As the first anniversary of Lehman's collapse approaches, what progress has been made? The former chief executive of Barclays takes stockby Martin Taylor / July 23, 2009 / Leave a comment
At the crisis point of the credit crunch last autumn, policymakers faced three challenges. First, they needed to stop the panic. Secondly, they needed to recreate the conditions for economic growth. Finally, they had to take steps to ensure the disaster was not repeated.
The first of these tasks was eventually achieved, though it proved more difficult and costly than many had imagined. Policymakers were criticised both for being slow to respond to the scale of the problem and for giving too little attention to international co-ordination. But you cannot point both these fingers at once, so to speak, since the search for international co-ordination slows response times. On the whole, governments and central banks performed their daunting job pretty well. The proof of that is that the banking system, although challenged in its long-term funding and risk averse in its lending, is still functioning today. It was not certain last October that one would be able to write those words in mid-2009.
Overcoming the first challenge is a good start on the second challenge—getting the world economy going again—since the restoration of confidence is indispensable for growth. The paradox, though, is that the more rapidly confidence is restored the harder it is to address the third and, in the long run, most vital question: how do we stop it happening again?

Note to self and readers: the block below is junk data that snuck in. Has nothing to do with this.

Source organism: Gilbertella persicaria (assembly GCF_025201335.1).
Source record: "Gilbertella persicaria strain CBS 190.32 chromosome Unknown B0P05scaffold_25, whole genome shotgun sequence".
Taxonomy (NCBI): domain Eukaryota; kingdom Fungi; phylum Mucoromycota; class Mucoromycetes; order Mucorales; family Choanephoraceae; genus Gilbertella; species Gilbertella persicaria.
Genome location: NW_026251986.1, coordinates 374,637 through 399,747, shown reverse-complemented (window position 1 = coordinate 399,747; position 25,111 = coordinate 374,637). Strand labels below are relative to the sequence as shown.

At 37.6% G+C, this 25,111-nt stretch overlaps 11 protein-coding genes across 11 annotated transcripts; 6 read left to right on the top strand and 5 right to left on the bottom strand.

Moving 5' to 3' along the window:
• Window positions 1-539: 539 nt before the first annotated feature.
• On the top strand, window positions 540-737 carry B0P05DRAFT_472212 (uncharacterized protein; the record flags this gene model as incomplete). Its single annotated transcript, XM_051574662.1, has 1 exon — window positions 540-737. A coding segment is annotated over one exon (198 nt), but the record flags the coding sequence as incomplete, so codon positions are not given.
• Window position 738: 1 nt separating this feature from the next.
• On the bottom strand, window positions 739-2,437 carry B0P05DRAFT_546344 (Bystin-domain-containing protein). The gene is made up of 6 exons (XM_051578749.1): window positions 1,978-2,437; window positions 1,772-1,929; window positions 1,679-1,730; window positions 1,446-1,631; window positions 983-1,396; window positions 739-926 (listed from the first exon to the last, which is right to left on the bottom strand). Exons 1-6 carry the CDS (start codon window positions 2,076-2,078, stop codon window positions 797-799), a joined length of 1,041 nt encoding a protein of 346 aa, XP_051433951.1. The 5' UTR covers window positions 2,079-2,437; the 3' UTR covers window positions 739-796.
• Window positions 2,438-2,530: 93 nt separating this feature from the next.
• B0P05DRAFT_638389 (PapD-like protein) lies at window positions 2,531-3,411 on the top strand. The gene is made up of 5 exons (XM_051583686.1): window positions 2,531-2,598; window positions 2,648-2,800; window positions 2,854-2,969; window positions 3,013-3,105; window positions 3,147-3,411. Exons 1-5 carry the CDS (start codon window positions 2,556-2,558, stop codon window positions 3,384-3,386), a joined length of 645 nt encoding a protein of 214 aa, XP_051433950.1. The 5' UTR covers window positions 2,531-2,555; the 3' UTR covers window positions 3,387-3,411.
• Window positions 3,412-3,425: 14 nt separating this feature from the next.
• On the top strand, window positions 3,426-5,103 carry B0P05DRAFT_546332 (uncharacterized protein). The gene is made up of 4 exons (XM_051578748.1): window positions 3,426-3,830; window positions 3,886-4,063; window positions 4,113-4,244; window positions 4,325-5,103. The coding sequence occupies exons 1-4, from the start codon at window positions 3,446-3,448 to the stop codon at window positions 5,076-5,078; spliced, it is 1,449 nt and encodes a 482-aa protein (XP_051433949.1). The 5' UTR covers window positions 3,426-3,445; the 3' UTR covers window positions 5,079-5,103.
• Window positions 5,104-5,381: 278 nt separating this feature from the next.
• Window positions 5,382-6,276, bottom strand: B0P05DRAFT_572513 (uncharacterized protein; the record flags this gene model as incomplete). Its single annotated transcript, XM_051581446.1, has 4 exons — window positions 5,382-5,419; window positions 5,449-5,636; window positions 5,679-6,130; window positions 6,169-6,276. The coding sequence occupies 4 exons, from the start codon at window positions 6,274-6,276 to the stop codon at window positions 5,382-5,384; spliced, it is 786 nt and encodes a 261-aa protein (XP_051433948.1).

The panic is now clearly behind us, and the worst of the inventory shake-out in manufactured goods has also taken place—two fundamental conditions for a cyclical recovery. We are also benefiting from a monetary stimulus of biblical proportions. This must and in due course will be withdrawn. The universal response of governments to the emergence of budget deficits on a scale that could never have been imagined has been procrastination. And overall, things will feel worse, probably much worse for much longer, before they feel better. This should concentrate minds on the “how do we stop it happening again?” question. Political will to tackle this is likely, after all, to fluctuate according to how bad “it” is felt to be.
Three obstacles stand in the way of making sensible progress. One is misdiagnosis: if we don’t understand what went wrong we are unlikely to fix it intelligently. Another is the preference of the political process for small steps over substantive ones. But in banking we are still playing with fire and should not allow ease of implementation to…